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Perspective : Poverty and Affluence

When you’ve lived as long as I have, you’re a walking history book of sorts. I’ve known six generations of my own family, been through five wars involving America, personally experienced both affluent times and scary times of scarcity, lived in big cities and in back woods’ ‘hollers,’ and traveled to fifteen foreign countries, some of them several times. My father’s family were very wealthy until the depression. Then they lost everything. There were nine children. The older ones experienced all the trimmings of affluence, summer homes and homes abroad. The older boys became Vice Presidents of their father’s company and the girls were debutantes. But, the younger ones had to make it on their own. Though as one of the younger ones, my father didn’t get to finish college, he eventually became an editor of a big city newspaper. This didn’t make us rich. I grew up living in apartments. And in my younger years I was frighteningly aware at times that we lived close to the precipice of poverty. But a newspaper editor has a certain amount of status and connections. One senator, who eventually ended up President, in his early political years asked my father to be his press secretary. Speaking and writing English properly were important in my family. My husband’s father on the other hand grew up seriously poor in a large family. His English was not always perfect. He worked from a very young age, put himself through college, and became a very successful lawyer.  He knew several American Presidents, even had Jack and Jackie Kennedy to brunch at his home. My husband, as the youngest of five, grew up affluent in a house with twelve fire places, that later became a private school. We ourselves have experienced being reasonably affluent. But through a combination of circumstances and timing, we went through some financially challenging times.  Those included an unforgettable night with our whole family out in the snow.  My husband was cutting down a tree,  while the rest of us passed logs in an assembly line for the wood burning stove, both to keep us warm and keep the pipes from freezing.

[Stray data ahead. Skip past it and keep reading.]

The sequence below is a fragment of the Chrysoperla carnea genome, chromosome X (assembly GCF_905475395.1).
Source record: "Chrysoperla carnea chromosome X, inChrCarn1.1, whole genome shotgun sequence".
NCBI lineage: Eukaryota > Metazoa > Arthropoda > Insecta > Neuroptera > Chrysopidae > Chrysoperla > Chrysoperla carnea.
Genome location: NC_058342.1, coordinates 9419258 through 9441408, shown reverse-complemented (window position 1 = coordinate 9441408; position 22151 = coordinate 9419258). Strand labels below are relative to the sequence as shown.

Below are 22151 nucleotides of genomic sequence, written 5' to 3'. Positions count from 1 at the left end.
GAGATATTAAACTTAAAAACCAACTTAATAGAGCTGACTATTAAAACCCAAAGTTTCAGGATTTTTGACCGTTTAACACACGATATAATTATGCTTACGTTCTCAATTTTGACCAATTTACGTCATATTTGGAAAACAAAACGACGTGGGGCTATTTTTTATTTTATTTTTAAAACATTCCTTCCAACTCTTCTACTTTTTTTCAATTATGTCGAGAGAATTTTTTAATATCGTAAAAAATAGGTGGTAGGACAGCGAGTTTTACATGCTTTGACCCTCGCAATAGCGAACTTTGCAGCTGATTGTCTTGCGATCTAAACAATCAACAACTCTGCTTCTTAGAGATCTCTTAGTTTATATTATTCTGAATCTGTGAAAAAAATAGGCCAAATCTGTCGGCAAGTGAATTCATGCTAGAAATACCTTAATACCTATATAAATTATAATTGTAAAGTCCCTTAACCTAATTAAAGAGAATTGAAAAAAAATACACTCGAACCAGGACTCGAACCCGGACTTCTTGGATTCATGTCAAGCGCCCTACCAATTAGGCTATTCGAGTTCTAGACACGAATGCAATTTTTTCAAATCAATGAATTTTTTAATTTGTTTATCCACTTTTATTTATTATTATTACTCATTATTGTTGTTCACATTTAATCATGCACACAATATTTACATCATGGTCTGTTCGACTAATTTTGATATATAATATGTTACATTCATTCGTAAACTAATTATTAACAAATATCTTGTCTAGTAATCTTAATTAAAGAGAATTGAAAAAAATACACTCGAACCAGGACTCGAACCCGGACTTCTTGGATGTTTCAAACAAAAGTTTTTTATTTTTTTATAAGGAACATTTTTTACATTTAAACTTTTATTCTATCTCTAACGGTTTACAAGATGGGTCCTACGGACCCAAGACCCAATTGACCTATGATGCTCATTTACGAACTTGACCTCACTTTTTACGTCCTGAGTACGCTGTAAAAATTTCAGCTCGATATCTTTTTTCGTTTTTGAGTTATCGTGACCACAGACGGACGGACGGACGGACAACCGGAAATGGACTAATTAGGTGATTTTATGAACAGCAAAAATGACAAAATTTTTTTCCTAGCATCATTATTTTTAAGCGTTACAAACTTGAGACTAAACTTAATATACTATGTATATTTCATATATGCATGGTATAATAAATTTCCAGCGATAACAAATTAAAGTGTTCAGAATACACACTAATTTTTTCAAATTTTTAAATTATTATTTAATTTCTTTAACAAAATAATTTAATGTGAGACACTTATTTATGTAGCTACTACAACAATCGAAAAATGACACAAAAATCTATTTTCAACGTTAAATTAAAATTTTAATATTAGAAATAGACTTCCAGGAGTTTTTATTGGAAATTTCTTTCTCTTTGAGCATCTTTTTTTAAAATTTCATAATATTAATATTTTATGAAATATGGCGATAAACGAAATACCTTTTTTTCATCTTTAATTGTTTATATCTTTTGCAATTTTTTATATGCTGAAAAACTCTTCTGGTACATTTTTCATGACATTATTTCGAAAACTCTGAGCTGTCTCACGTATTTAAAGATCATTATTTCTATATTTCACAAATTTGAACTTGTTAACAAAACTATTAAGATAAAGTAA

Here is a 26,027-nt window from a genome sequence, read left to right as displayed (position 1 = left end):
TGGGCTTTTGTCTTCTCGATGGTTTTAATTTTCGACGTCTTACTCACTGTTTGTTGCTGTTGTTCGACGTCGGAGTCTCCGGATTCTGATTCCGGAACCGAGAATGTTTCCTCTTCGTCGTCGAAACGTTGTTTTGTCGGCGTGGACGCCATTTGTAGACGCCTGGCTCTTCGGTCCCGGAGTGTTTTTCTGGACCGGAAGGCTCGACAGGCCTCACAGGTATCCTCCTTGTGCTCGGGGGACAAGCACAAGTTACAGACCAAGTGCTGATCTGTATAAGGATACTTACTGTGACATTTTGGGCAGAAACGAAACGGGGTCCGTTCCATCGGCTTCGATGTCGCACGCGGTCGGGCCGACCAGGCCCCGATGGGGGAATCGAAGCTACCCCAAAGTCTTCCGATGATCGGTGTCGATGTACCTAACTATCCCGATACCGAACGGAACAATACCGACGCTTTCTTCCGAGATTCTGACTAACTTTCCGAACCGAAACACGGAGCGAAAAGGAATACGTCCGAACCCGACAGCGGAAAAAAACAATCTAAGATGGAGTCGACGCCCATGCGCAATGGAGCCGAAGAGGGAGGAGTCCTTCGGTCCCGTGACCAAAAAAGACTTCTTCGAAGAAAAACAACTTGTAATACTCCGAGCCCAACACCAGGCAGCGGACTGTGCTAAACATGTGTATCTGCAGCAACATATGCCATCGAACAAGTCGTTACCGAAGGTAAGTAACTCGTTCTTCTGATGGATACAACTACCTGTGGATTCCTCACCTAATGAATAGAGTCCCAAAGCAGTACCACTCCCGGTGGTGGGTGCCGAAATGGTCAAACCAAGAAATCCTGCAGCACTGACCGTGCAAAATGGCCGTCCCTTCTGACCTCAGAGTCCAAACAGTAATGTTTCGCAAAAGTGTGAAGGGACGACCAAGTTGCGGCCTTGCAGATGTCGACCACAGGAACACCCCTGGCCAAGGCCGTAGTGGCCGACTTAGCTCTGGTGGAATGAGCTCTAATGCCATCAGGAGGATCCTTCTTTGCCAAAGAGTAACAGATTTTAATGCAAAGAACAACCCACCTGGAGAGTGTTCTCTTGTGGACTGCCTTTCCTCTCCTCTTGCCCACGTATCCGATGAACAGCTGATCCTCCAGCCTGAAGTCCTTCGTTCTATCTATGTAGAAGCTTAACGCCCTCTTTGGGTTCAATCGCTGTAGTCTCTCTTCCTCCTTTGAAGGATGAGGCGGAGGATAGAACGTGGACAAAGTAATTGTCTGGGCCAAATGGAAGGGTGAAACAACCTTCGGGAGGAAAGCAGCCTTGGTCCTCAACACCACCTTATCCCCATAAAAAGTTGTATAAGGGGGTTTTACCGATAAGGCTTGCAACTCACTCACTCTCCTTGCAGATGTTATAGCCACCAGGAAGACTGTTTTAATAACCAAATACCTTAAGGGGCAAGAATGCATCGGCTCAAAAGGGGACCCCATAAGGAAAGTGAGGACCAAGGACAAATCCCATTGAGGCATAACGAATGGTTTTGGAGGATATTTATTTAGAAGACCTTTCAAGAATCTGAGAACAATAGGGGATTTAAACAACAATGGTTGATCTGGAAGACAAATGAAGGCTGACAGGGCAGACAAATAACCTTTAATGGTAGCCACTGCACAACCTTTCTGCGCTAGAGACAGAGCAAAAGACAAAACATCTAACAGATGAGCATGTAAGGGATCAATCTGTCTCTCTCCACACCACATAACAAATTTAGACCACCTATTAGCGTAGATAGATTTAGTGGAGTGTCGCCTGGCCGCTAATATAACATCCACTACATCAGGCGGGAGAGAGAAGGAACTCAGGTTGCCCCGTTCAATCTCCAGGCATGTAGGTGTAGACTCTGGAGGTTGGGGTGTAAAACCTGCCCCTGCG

There are some things I have learned from the rich variety of my life experiences.

Ancestors do not define us.
Money doesn’t make us virtuous, but poverty doesn’t either.
Neither does knowledge make us wise.
Adversity can, but does not necessarily, strengthen us.
What we mean is more important than how we say it.
Ultimately, what’s inside us will matter much more than our circumstances.
There’s a difference between smart people and intelligent ones, but I need to learn from both.                                                                                                                                                                       I delight in talented people and am actually most comfortable around people who march to a different drummer than the majority.                                                                                                     I  have grown to particularly appreciate people who have persevered and become compassionate through seriously hard times.
I am enriched by any kind of beauty whether in nature, art, music, people, or things, but don’t need to own them to experience joy from them.